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ARS Home » Midwest Area » Columbia, Missouri » Cropping Systems and Water Quality Research » Research » Publications at this Location » Publication #369545

Research Project: Sustainable Intensification of Cropping Systems on Spatially Variable Landscapes and Soils

Location: Cropping Systems and Water Quality Research

Title: Integrating remote sensing and crop growth models for an improved regional corn nitrogen recommendation

item RANSOM, CURTIS - University Of Missouri
item Kitchen, Newell
item CAMBERATO, JAMES - Purdue University
item CARTER, PAUL - Retired Non ARS Employee
item FERGUSON, RICHARD - University Of Nebraska
item FERNANDEZ, FABIAN - University Of Minnesota
item FRANZEN, DAVID - North Dakota State University
item LABOSKI, CARRIE - University Of Wisconsin
item NAFZIGER, EMERSON - University Of Illinois
item SAWYER, JOHN - Iowa State University

Submitted to: ASA-CSSA-SSSA Annual Meeting Abstracts
Publication Type: Abstract Only
Publication Acceptance Date: 10/25/2019
Publication Date: 11/10/2019
Citation: Ransom, C., Kitchen, N.R., Camberato, J.J., Carter, P.R., Ferguson, R.B., Fernandez, F.G., Franzen, D.W., Laboski, C.A., Nafziger, E.D., Sawyer, J.E. 2019. Integrating remote sensing and crop growth models for an improved regional corn nitrogen recommendation [abstract]. ASA-CSSA-SSSA Annual International Conference, November 10-13, 2019, San Antonio, Texas. Available:

Interpretive Summary:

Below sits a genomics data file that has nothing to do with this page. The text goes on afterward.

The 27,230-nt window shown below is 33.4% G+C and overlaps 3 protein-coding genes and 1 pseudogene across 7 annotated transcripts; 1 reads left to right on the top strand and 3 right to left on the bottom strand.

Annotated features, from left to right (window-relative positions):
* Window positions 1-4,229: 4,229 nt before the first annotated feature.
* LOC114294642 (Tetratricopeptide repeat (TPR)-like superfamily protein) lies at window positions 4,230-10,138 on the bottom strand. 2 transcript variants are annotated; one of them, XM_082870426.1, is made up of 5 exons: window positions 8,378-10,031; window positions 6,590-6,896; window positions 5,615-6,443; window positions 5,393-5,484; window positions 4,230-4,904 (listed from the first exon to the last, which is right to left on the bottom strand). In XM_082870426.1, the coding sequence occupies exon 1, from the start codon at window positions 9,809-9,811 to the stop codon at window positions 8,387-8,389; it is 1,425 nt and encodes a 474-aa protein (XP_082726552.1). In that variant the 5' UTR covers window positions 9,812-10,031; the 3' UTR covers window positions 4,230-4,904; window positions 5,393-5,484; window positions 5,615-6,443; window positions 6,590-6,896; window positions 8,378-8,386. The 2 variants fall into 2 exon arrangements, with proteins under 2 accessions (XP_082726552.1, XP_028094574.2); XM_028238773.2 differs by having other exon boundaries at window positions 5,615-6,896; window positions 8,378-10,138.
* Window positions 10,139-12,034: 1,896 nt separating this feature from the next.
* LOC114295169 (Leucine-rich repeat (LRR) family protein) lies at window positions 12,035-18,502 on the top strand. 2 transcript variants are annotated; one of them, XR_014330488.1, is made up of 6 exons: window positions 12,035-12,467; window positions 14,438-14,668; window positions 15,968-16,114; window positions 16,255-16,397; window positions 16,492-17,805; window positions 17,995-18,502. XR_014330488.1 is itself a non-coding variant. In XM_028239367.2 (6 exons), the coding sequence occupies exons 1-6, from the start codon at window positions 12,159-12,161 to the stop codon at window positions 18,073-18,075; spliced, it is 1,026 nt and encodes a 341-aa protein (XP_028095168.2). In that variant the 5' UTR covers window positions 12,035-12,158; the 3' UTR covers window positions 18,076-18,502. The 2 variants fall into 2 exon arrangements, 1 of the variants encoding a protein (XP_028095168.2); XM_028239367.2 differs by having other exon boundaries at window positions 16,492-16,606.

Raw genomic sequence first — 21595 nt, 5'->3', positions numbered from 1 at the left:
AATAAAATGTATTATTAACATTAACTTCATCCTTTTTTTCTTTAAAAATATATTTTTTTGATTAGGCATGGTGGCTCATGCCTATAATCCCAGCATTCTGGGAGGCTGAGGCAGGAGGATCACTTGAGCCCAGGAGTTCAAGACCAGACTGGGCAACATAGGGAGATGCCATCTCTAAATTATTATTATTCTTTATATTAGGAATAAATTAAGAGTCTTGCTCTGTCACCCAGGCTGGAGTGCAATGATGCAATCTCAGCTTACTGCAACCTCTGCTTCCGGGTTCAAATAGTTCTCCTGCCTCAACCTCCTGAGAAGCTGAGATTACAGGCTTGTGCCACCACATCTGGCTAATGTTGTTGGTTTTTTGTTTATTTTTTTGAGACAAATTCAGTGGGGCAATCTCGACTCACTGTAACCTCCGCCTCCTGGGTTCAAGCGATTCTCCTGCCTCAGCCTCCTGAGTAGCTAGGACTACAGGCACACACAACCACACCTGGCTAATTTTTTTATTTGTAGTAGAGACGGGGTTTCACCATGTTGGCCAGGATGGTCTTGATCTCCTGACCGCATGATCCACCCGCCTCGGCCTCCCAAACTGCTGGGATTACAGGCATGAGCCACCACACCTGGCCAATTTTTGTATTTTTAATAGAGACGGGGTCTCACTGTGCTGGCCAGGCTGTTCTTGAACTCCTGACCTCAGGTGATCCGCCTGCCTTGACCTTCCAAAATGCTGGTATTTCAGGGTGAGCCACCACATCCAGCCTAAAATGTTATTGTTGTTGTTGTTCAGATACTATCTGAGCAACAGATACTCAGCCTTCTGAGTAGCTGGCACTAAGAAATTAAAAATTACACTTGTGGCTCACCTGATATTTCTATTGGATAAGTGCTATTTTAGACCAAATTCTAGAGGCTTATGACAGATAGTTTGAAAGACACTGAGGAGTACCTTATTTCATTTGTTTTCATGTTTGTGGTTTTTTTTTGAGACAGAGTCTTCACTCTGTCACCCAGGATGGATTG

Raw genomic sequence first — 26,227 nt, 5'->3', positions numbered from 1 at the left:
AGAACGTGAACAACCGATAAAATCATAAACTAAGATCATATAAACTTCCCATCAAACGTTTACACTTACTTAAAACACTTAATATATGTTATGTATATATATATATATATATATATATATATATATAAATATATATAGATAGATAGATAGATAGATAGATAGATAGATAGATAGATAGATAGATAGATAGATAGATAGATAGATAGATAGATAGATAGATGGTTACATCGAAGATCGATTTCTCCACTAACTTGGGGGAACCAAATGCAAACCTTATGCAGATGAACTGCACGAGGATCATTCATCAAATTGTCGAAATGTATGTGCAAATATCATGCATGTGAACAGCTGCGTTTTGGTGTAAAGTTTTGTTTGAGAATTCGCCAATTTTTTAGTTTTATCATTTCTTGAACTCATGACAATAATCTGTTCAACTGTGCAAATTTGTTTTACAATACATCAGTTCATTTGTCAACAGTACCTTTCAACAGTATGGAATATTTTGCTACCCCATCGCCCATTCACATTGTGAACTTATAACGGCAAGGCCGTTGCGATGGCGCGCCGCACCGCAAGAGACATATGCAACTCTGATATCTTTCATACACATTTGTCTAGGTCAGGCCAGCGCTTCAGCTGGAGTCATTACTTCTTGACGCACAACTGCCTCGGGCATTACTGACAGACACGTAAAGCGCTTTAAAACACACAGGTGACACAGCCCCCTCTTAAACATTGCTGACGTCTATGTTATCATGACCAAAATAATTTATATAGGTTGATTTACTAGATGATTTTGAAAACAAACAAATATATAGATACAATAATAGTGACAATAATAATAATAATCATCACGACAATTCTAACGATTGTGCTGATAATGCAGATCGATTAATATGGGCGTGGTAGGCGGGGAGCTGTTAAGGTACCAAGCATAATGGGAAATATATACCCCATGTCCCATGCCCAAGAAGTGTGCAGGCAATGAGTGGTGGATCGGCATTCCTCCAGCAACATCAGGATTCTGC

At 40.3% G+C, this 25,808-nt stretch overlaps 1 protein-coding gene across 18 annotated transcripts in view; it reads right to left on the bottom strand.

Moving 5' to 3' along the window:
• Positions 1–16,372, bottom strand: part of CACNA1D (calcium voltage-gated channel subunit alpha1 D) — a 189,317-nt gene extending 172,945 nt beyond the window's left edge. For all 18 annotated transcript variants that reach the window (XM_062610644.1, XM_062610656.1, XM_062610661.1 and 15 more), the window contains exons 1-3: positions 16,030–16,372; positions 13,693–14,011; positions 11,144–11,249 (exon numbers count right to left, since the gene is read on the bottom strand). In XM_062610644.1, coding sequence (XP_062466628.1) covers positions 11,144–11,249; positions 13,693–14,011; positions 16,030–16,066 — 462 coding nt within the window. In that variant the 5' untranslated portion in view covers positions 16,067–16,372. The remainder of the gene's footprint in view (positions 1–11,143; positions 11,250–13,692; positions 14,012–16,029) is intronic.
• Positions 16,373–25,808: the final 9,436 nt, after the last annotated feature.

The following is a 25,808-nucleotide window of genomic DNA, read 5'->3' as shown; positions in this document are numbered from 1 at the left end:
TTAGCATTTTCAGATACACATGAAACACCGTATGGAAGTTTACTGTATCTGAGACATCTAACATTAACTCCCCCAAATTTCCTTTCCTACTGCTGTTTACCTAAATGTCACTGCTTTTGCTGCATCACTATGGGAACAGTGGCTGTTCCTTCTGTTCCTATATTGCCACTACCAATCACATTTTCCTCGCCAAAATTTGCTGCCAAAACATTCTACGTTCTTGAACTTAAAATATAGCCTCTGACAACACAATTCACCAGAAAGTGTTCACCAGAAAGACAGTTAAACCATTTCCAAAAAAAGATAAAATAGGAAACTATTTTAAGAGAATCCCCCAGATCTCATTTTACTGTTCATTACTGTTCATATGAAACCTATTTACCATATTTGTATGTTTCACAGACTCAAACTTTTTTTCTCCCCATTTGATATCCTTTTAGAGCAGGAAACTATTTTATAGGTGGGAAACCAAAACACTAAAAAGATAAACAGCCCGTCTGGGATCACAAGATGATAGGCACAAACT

Technical Abstract: Corn N fertilizer recommendations should take into account environmental growing conditions, crop genetics, and management decisions (E x G x M). Crop growth models have the potential for incorporating all of these factors when determining a site-specific N recommendation. However, models often provide inaccurate assessments of crop N demand and therefore need approaches for increasing accuracy with in-season plant growth measurements. One method for doing this is to use proximal and remote sensing technologies (e.g., near-canopy reflectance sensors and aerial imagery) as a means of calibrating and adjusting crop growth models for improved site-specific N recommendations. Data was collected on corn N response trials using a standardized research protocol across 49 sites, ranging in productivity potential, in eight Midwest states from 2014 to 2016. Crop, soil, and weather measurements were collected at each site necessary to run crop model simulations. Canopy reflectance and aerial imagery data were collected near the time of in-season fertilization. In this presentation we evaluate and compare different methods of utilizing crop growth models in conjunction with aerial imagery and/or canopy reflectance sensing for making corn N recommendations across the U.S. Corn Belt.